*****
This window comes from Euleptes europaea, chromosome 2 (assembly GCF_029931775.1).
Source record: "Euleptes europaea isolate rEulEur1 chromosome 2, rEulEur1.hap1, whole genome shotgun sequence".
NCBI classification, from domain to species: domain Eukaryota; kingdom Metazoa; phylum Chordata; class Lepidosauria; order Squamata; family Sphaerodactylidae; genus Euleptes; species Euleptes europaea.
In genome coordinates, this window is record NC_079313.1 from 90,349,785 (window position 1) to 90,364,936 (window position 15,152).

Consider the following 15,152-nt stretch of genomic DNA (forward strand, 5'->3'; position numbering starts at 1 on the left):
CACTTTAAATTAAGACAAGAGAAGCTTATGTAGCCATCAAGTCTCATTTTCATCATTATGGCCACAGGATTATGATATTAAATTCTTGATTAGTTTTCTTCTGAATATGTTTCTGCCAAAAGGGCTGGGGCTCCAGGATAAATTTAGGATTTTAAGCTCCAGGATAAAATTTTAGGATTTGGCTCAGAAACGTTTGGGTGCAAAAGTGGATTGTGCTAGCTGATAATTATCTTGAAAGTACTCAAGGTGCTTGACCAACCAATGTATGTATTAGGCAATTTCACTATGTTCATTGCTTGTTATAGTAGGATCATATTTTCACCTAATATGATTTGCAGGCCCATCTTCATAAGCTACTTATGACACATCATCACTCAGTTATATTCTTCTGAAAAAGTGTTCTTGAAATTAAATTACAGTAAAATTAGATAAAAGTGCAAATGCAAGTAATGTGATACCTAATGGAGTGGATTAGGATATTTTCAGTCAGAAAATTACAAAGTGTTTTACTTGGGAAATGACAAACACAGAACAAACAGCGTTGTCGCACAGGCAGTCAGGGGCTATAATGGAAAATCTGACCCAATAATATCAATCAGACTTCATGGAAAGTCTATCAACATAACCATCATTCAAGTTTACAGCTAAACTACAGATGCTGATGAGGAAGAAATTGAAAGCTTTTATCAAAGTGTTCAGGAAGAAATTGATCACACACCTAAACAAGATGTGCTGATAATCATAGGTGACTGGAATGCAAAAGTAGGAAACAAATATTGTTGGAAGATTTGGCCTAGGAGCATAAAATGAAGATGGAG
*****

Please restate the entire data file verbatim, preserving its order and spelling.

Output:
This window comes from Euleptes europaea, chromosome 2 (assembly GCF_029931775.1).
Source record: "Euleptes europaea isolate rEulEur1 chromosome 2, rEulEur1.hap1, whole genome shotgun sequence".
NCBI classification, from domain to species: domain Eukaryota; kingdom Metazoa; phylum Chordata; class Lepidosauria; order Squamata; family Sphaerodactylidae; genus Euleptes; species Euleptes europaea.
In genome coordinates, this window is record NC_079313.1 from 90,349,785 (window position 1) to 90,364,936 (window position 15,152).

Consider the following 15,152-nt stretch of genomic DNA (forward strand, 5'->3'; position numbering starts at 1 on the left):
CACTTTAAATTAAGACAAGAGAAGCTTATGTAGCCATCAAGTCTCATTTTCATCATTATGGCCACAGGATTATGATATTAAATTCTTGATTAGTTTTCTTCTGAATATGTTTCTGCCAAAAGGGCTGGGGCTCCAGGATAAATTTAGGATTTTAAGCTCCAGGATAAAATTTTAGGATTTGGCTCAGAAACGTTTGGGTGCAAAAGTGGATTGTGCTAGCTGATAATTATCTTGAAAGTACTCAAGGTGCTTGACCAACCAATGTATGTATTAGGCAATTTCACTATGTTCATTGCTTGTTATAGTAGGATCATATTTTCACCTAATATGATTTGCAGGCCCATCTTCATAAGCTACTTATGACACATCATCACTCAGTTATATTCTTCTGAAAAAGTGTTCTTGAAATTAAATTACAGTAAAATTAGATAAAAGTGCAAATGCAAGTAATGTGATACCTAATGGAGTGGATTAGGATATTTTCAGTCAGAAAATTACAAAGTGTTTTACTTGGGAAATGACAAACACAGAACAAACAGCGTTGTCGCACAGGCAGTCAGGGGCTATAATGGAAAATCTGACCCAATAATATCAATCAGACTTCATGGAAAGTCTATCAACATAACCATCATTCAAGTTTACAGCTAAACTACAGATGCTGATGAGGAAGAAATTGAAAGCTTTTATCAAAGTGTTCAGGAAGAAATTGATCACACACCTAAACAAGATGTGCTGATAATCATAGGTGACTGGAATGCAAAAGTAGGAAACAAATATTGTTGGAAGATTTGGCCTAGGAGCATAAAATGAAGATGGAG